Myanmar's long-anticipated IP laws are making progress, with the four bills having been approved by the National Parliament (Amyotha Hluttaw) and endorsed to the People's Parliament (Pyithu Hluttaw) on 15 February 2018. All four bills - on copyright, trademarks, industrial design and patents - are expected to be passed into law imminently.
As regards intellectual property in Myanmar in general, copyright is unique because it is covered under the century-old Copyright Act (1914). There are no such laws currently covering patents, industrial designs or trademarks.
However, the dated Copyright Act has many deficiencies that have long rendered it inadequate to navigate the complex legal issues and transactions involving modern creative works. Foreign works are afforded no protection, which is particularly problematic for media delivered over the Internet. Entirely uncontemplated is the existence of computer programs, causing confusion about whether they are protected by copyright at all in Myanmar.
The new copyright bill seeks to address these and many other gaps. Below are some key features we expect to see in the final version of the law.
Updated Terms and Expanded Coverage
The most significant changes in the new law will be fundamental, including an updated definition of terms:
performance will now include physical performances as well as performances fixed in some media through which the performance can be seen or heard, including media or a computer program
broadcasting will now cover communication by wired or wireless transmission, far beyond any technology that was available in 1914 and thus not contemplated by the current law
computer program is now defined and included as a work of writing
related rights, technological protection measures and collective management organizations are contemplated and defined
and expanded coverage of works to be protected:
foreign works by authors, artists or producers from member states to international conventions or treaties relating to IP, aligning the country with international standards for cross-border copyright protection
computer programs, which will be expressly protected and subject to specific limitations on reproduction and adaption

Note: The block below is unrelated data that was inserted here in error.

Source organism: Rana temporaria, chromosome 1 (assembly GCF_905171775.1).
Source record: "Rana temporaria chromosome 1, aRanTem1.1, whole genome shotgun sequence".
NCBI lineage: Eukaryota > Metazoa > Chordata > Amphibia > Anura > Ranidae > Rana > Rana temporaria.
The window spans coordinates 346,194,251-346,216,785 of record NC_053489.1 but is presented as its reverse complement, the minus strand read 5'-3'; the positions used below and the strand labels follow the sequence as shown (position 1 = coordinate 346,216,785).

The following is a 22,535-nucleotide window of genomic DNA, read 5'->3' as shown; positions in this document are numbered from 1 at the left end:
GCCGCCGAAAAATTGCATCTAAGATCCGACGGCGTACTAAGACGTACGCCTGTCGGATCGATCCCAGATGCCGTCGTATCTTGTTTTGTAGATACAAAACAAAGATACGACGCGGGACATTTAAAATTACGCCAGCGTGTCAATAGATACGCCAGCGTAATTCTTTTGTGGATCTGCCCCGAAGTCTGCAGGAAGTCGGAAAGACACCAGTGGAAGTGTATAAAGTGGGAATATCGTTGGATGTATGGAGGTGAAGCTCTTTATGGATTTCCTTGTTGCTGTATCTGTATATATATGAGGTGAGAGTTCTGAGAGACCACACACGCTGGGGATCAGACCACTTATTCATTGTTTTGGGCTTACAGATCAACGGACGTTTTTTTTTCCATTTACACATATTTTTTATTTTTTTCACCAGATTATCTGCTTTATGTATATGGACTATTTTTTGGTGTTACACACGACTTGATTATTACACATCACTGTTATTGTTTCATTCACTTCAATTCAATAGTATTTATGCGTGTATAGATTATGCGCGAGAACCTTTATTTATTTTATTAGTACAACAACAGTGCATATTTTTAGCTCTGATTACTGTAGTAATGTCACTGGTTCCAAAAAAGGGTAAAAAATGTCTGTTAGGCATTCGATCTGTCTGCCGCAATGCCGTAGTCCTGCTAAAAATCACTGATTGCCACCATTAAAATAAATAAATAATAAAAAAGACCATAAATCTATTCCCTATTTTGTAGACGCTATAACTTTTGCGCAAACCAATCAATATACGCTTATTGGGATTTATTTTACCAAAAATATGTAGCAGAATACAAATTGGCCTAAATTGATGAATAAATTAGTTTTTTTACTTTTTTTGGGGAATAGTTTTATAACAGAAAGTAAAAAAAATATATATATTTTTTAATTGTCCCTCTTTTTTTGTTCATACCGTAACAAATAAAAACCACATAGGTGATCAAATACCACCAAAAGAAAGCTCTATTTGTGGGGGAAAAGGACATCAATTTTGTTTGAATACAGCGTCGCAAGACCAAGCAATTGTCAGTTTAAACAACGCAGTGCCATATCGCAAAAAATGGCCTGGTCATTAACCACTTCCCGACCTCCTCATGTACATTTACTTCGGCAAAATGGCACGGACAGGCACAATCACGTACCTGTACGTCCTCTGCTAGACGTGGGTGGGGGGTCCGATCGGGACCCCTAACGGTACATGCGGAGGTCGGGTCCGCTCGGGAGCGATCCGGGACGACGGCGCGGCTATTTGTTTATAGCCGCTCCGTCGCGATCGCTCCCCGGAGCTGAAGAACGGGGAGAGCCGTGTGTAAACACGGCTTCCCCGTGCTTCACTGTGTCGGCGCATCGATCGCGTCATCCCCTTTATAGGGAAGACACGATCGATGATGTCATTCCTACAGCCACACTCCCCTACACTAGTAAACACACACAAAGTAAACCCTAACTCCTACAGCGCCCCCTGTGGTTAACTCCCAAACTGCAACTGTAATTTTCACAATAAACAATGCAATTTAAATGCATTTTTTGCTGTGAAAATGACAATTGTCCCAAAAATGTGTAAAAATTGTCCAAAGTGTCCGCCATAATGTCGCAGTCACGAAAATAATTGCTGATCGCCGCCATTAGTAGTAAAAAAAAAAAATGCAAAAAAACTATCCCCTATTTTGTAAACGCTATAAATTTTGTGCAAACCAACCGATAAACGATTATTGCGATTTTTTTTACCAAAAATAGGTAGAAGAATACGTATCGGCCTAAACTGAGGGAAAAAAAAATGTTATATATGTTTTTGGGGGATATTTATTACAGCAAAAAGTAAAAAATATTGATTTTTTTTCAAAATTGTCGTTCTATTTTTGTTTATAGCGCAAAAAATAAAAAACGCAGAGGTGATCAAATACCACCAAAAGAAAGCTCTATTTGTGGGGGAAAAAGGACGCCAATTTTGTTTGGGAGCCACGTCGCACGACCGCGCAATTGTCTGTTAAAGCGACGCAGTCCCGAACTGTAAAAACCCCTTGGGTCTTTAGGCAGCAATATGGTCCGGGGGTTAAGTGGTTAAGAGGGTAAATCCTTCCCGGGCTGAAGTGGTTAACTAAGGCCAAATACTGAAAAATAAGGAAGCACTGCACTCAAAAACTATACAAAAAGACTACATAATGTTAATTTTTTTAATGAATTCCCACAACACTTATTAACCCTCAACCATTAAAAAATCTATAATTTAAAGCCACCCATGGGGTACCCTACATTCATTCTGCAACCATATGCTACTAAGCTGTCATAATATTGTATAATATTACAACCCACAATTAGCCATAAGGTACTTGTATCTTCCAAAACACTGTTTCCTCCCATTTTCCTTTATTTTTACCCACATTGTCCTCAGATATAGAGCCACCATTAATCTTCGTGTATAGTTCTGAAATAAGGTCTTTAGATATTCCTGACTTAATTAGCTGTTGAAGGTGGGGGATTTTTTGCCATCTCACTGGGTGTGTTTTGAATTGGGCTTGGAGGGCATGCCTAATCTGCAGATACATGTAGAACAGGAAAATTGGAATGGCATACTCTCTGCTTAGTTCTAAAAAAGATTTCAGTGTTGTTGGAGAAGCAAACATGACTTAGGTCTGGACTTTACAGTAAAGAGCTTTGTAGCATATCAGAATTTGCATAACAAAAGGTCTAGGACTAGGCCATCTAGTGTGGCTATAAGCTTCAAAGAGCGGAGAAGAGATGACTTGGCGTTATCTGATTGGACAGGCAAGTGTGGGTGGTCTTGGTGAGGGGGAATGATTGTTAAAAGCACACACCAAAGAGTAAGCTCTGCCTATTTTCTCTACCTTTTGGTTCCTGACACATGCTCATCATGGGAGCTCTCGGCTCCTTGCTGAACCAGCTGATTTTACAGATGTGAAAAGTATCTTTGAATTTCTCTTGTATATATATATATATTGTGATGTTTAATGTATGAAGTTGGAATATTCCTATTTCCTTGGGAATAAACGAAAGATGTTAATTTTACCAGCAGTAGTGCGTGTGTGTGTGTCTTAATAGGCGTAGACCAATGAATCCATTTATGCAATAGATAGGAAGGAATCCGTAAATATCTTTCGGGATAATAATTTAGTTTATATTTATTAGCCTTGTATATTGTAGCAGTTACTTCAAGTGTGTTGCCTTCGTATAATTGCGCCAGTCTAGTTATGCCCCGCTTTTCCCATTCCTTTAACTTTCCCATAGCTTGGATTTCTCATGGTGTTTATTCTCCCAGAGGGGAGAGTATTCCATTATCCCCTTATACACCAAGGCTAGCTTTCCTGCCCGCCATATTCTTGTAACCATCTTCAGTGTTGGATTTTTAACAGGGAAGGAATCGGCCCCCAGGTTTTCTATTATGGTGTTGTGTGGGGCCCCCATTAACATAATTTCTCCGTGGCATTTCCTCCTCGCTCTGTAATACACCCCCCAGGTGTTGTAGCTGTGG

books, pamphlets, poems, novels, articles and other writings
speeches, lectures, addresses, sermons and other oral works
dramatic, musical and audio-visual works
works of architecture
works of fine art such as sketching, sculpting and lithography
works of applied art such as textile designs, jewellery, handicrafts, etc.
works relating to geography, topography, architecture or science
derivative works such as translations, adaptations and collections of literary or artistic works by selection or arrangement, without prejudice to the pre-existing works
These fundamental changes will serve as the foundation on which to collectively modernise the framework of copyright protection in Myanmar.
Economic and Related Rights
Copyright will be distinguished from economic rights and other related rights, such as the moral rights of authors, rental rights and the rights of performers, broadcasters and other rights owners. The ownership, transfer and limitation of economic rights is also given particular attention.
Economic rights to works made for hire in an employer-employee relationship will be held by the employer as a general rule unless a different agreement has been reached; such rights to audio-visual works will be held by the producer, again barring any alternative arrangement. These general rules will be helpful in navigating commercial transactions involving copyrighted works like music, TV shows and movies.